While those in the halls of Moscone West (and the rest of us virtually looking on via live updates posted from within Moscone) cheered Apple’s many announcements Monday, a small segment of the population undoubtedly reacted not with joy but rather foreboding. For, behind the Wows, Awesomes, and Gimmies could be heard the faint sound of someone’s lunch being eaten.
Twitter tells us that June 8, 2009 is hardly a red-letter day for Palm or the owners of a PowerPC-based Mac, but I’m addressing neither here. The Pre isn’t a bad phone for a 1.0 release and Palm’s certainly going to refine it. And PowerPC Mac owners will get along just as well as those Mac users who stopped with Tiger because they needed the Classic environment.
No, I’m thinking of the people working in Garmin and TomTom’s hardware divisions and Pure Digital, makers of the Flip pocket camcorders. While we iPhone users can certainly celebrate functional GPS turn-by-turn navigation (with voice feedback, yet) from our phones and a video camera that supports on-camera editing and delivery, you have to think a few of the people responsible for such functions on separate hardware devices had a long “Uh oh” moment upon hearing Apple’s plans.
Oh sure, TomTom’s in on the iPhone by way of a navigation app and separate hardware device for using the iPhone in the car. Garmin surely isn’t far behind. And the iPhone 3G S only shoots in VGA, while both Pure Digital’s Flip MinoHD and UltraHD offer the advantage of 720p high-definition shooting. And, of course, the iPhone’s cost-of-ownership-over-time is going to provide safe-haven for these devices for awhile.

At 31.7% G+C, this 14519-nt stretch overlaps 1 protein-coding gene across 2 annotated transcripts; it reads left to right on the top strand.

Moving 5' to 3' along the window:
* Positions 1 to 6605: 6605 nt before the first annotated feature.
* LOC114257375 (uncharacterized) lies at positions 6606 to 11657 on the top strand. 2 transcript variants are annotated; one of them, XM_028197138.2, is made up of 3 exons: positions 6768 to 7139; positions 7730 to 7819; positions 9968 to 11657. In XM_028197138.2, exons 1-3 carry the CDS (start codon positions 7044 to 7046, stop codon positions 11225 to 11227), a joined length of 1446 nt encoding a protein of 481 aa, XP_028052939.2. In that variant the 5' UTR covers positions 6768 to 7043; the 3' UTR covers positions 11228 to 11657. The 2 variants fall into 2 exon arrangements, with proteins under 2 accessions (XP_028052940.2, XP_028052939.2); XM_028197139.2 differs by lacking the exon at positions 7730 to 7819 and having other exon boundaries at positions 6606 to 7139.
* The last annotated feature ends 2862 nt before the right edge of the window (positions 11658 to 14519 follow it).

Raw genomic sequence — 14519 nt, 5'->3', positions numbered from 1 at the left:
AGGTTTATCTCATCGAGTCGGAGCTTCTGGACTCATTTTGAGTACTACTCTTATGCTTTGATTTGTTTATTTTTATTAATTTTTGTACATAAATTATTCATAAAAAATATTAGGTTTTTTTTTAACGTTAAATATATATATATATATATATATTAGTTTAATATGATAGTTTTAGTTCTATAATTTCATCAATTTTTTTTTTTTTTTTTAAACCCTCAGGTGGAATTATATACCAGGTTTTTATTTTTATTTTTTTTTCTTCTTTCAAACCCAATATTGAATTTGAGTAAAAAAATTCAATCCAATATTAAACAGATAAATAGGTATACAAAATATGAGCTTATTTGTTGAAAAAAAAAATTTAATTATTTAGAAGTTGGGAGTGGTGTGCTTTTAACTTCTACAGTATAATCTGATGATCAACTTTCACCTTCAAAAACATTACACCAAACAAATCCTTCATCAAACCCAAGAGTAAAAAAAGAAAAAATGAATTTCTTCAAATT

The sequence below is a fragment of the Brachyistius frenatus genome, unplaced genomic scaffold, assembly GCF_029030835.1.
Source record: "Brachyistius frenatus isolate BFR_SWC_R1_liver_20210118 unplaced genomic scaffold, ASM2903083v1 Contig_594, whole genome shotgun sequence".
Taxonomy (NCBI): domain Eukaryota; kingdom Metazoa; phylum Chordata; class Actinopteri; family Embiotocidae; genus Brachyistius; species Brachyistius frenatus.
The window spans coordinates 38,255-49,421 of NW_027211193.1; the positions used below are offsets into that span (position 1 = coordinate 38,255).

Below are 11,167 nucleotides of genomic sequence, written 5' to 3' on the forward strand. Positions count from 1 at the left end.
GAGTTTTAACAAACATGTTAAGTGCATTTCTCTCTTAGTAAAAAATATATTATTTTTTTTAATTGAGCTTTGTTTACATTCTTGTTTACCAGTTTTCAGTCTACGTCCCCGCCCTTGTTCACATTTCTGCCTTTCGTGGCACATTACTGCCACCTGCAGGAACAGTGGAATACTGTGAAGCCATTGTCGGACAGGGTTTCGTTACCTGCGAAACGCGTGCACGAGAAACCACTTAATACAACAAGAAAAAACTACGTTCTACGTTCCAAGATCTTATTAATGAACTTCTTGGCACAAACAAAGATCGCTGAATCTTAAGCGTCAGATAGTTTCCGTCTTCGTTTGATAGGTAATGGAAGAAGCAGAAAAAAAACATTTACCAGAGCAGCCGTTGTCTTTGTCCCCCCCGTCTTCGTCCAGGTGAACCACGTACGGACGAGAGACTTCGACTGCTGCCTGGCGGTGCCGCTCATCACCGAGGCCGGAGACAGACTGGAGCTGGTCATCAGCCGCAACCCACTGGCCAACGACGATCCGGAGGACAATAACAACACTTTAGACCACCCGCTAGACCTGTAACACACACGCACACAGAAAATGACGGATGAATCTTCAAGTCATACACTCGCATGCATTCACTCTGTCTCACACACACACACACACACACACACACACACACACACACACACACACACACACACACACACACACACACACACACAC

But only for awhile. When iPhones are as omnipresent as iPods, look out. If every gadget manufacturer across the land hasn’t taken a long second look at their business plan based on the iPhone existence—particularly after today’s announcements—it’s time they did.
Because in all the discussion of other mobile phones and mobile operating systems, people tend to forget that the iPhone is a portable computer that happens to make calls. And while that makes for diverting discussion when comparing one “iPhone killer” to The Real Deal, it’s just as interesting to consider that the iPhone has (and will continue to have) a profound effect on our day-to-day digital doodads. Like so: How many iPhone owners would buy a pocket calculator, portable CD player, PIM, pocket recorder, VOIP handset, handheld gaming device, and, soon, universal remote, handheld GPS, or pocket camcorder?
This stuff is going the way of the dodo because we pack a chameleon in our pocket in the form of our iPhones. We’ve talked for years about the cell phone as the ultimate convergence device. With the ultimately adaptable iPhone 3G S, we’re just about there. This thrills me to the core. But then I’m not the guy responsible for making and selling single-purpose handheld devices. If I were, I’d be considering my future very carefully.